The talented group that brought us DuIK Tools also have some other interesting but unknown AE tools.

Animation Festivals, After Effects & Amazing CalArts Films, by CalArts student Benjamin Ariel Markus, discusses and illustrates differences between computer-generated keyframing and animation done by hand, advising to at least use The Wiggler judiciously. For a different take, see How to Get Your Movie into a Film Festival! at Film Riot.

For more on wiggles, see The Wiggler in AE Help, wiggle expression with slider control by John B. Hartley, Deeper Modes of Expression, Part 9: Wiggly World by Chris and Trish Meyer, the Automatic Animation tutorial from Motionworks, the pt_AutoExpress by Paul Tuersley and so forth. Check out also the recently released wihihihiggle script for AECS4+, free from Fabian Morón Zirfas, the older useful overview on the Wiggle Expression in Adobe After Effects by Colin Whitehurst, as well as 05. Camera Shake with Wiggler by Andrew Kramer. Here's one from Evan Abrams, who posted a 6-part series of shorts on Twitch Expressions for any After Effects skill level:

In Tetris, an After Effects video tutorial, Mamoworld turns “the wall of a bathroom into a huge tetris game. For this funny effect, we use mocha to track the wall and Beat Assistant, KeyTweak and iExpressions to create and animate the Tetris bricks inside After Effects.” Also, Imagineer Systems note the beginning free tutorial of a new series, Fundamentals of mocha – Training Series.

Via MographSpain, is Face Rip Tutorial by Vimeo Video School, which might be good for a start. There's apparently something real for comparison in Man Has His Face Ripped Off, Faces of Death Pictures at Documenting Reality. For some reason, Film Riot hasn't covered this They Live stye effect, though they did cover how to use good planning and a Camera Lens Blur to make compositing of a decapitation more efficient in Take an Axe to a Head!… Safely.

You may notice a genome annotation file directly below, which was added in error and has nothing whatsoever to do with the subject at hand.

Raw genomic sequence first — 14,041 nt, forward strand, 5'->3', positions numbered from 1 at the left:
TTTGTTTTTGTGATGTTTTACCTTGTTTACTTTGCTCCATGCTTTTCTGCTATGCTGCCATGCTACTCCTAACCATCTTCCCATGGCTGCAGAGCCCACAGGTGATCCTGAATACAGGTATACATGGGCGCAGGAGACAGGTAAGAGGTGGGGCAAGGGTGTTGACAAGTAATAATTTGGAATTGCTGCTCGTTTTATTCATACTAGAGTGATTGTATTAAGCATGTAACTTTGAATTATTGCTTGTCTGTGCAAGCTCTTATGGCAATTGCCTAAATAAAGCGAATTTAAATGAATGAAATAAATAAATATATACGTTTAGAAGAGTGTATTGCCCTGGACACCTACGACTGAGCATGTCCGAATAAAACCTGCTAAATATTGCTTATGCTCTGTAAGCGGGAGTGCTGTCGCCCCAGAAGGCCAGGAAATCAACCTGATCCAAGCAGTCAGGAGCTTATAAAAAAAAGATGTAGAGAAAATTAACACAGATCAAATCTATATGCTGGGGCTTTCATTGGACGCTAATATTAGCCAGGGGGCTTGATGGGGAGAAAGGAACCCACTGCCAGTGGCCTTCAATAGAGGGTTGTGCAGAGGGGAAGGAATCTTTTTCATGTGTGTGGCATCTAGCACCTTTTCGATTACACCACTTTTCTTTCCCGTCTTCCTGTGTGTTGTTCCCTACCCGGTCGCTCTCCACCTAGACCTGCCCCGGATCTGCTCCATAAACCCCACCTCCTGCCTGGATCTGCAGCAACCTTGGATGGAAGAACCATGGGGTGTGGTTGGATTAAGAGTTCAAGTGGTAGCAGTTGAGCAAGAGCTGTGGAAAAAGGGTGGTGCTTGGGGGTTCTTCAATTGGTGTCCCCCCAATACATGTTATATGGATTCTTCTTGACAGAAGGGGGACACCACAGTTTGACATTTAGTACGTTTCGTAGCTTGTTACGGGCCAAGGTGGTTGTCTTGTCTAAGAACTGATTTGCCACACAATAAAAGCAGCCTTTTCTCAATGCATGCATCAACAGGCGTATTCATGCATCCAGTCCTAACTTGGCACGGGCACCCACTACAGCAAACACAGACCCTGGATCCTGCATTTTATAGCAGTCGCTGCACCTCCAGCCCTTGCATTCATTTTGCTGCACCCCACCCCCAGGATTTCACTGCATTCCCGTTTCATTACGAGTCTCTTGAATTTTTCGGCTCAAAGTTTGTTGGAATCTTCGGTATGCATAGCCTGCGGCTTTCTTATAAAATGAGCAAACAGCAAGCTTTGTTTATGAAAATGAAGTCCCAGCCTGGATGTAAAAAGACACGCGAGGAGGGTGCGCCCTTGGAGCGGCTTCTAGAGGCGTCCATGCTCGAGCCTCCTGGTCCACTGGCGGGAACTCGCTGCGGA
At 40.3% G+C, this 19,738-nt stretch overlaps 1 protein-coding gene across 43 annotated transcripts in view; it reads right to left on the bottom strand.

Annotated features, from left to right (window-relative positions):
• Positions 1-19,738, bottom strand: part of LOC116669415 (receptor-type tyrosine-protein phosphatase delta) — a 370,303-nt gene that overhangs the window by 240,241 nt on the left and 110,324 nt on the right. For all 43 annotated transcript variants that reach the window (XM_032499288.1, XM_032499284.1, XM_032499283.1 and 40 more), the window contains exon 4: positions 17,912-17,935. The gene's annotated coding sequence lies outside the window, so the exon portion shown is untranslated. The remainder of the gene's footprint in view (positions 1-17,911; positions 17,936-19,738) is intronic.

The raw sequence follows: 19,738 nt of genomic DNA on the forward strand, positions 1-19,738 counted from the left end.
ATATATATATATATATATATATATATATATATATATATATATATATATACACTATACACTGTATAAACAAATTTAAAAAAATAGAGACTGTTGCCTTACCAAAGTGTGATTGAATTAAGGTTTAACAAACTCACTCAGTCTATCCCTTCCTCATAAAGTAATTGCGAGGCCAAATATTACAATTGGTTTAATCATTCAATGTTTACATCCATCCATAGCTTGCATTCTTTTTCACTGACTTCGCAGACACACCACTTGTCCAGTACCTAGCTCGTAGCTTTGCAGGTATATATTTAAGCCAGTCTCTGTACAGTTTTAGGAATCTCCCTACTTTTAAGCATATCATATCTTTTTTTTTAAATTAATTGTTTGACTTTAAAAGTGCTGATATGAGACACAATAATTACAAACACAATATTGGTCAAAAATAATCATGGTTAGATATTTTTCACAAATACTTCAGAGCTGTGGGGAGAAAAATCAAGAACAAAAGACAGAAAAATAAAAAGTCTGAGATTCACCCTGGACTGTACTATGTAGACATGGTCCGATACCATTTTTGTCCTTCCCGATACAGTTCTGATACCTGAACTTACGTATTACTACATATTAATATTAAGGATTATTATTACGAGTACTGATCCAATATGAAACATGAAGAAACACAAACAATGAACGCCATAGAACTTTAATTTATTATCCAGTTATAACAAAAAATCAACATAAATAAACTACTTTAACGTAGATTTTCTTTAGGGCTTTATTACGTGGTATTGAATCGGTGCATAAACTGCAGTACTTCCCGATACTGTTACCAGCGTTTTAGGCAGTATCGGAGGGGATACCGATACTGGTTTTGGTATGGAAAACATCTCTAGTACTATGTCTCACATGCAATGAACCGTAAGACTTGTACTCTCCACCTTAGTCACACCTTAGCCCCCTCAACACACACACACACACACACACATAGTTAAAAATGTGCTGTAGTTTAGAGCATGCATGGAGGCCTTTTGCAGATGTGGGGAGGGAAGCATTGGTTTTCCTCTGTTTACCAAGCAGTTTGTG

Evan Abrams posted All About Keyframes & The Graph Editor and How To Copy & Paste Keyframes. Here's the longer one:

Andrew Devis posted more in his long series AE Basics 55: Export 1 – Dynamic Link, AE Basics 56: Export 2 – Setting Up For Export, and AE Basics 57: Export 3 – Render Settings. Here's one on a subject with many gotchas:

?????? -?????? ??? ?? ????? (After Effects particle systems) is a Hebrew-only course from Eran Stern. Coverage includes Trapcode Particular and Form, Element 3D, BCC 3D Emitter, Particle World, Plexus and more, but there are no plans for an English version.

In Let's start the Week with some Flares Stuff… Mylenium posted bug fixes to his comparision of deluxe Lens Flare generators for After Effects. You may also want to check on the shy-guy's other opinions, for example the speculation of The Joys that CS7 will bring.

For more on lens flares, see Lens Flares in After Effects, a mini-roundup at PVC by Rich Young, and Add Anamorphic Lens Flares to Video. Host Tony Reale uses flares from Video Copilot Optical Flares to show how and why to use flares:

Richard Harrington hosted Keying in Adobe Premiere and After Effects Like a Hollywood Pro on Adorama TV. Check also Top 10 Green Screening Tips! by Film Riot and Greenscreen and keying resources by Rich Young.

Brent Pierce has a free After Effects Preset: Rolling Shutter Fix. Here's Brian Maffitt's explanation of Rolling Shutter Repair:

Ignace of Tolerated Cinematics explains how to create fire in AE CS5.5 with Trapcode Particular, and other common effects on his website. For more see, Creating Fire in After Effects: A roundup of tutorials and free projects by Rich Young.

Please note that these roundups are for quick review and comparison. There is almost always vital information from the originating authors at the links provided-and often free presets, projects, or stock footage too.



Rich Young

Rich Young is a long-time After Effects user from the San Francisco Bay Area. His After Effects and Premiere Pro round-ups provide viewers with an easy-to-digest summary of developments. He also supplies info and links for tutorials that allow users to do things in After Effects they thought were possible but weren’t sure.